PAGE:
Gender-smart climate initiatives can tick all three boxes for environmental, social and governance, or ESG, investing. And investments at the intersection of Sustainable Development Goal No. 5 (gender equality) and No. 13 (climate action) “are like keys that can unlock opportunities across societal goals,” argues a report released at the GenderSmart summit. Singapore-based IIX’s Women’s Livelihood Bonds, for example, aim to improve livelihoods for women farmers in Asia and their ability to weather climate shocks. VisionFund International raised capital with a “kangaroo bond” in Australia to help women entrepreneurs and farmers secure micro-loans and climate insurance. In Amman, Jordan, Amam Ventures sees environmental impact in its pipeline of women-led businesses. “Women think about society as a whole,” Amam’s Fida Taher tells ImpactAlpha. “They know that what they’re doing has an impact, so when they measure their financial returns, they’re also measuring their impact on the environment and society.”
Keep reading, “Mapping the climate edge for gender investors – and vice versa,” by Jessica Pothering on ImpactAlpha.
Dealflow: Follow the Money
Ada Ventures invests £2.5 million in Tickr to expand retail impact investing in Europe. Tickr’s app allows users to invest as little as £5 ($7) in companies expanding access to education, clean water, renewable energy, sustainable food and other environmental and social impact areas.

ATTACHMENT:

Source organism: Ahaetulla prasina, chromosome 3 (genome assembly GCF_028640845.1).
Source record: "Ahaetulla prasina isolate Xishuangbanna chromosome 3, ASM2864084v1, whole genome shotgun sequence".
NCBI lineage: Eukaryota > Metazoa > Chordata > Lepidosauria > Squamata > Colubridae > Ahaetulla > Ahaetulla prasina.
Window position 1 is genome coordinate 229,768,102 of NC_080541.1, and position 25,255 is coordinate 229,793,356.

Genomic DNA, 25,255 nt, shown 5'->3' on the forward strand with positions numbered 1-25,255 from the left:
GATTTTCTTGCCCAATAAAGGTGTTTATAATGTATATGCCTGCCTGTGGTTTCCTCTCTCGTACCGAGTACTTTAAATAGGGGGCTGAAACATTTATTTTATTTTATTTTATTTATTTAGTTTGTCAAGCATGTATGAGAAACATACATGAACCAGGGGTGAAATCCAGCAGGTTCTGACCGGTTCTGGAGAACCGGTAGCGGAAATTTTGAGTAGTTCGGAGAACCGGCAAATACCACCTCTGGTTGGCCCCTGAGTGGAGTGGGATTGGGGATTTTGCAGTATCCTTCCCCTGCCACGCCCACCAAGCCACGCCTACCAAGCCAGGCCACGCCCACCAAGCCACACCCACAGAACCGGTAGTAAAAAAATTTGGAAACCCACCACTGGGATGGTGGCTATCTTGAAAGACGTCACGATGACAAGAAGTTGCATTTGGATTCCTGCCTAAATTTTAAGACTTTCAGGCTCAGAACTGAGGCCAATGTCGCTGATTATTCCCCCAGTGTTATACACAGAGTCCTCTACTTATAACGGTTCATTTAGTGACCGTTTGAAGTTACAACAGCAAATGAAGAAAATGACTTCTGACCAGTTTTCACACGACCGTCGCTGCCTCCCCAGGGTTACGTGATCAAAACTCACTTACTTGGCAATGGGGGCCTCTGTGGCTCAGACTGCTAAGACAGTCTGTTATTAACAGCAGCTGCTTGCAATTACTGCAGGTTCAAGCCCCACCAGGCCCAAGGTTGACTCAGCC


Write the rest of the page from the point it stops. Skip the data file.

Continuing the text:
- Retail impact. Triodos Bank U.K. launched an impact bond fund last year starting at £20 per share for individuals looking to invest in corporate, social and green bonds. Last April, OpenInvest raised $10.5 million to expand its ESG-themed robo-advisory services. Retail impact investing platform Swell shut down in 2019 when it was “not able to achieve the scale needed to sustain operations in the current market.”
TenderCuts raises $15 million to source and distribute quality meat and fish in India. The Chennai-based company aims to provide high quality meat and fish to customers in India. Paragon Ventures led the investment round, with Nabventures, an agtech venture fund. The investment will help TenderCuts source meat, poultry and fish directly from local fishermen and farmers, Nabventures’ Rajesh Ranjan told ImpactAlpha. “This will improve producers’ income, eliminate the margins of intermediaries and lower the price for customers,” said Ranjan.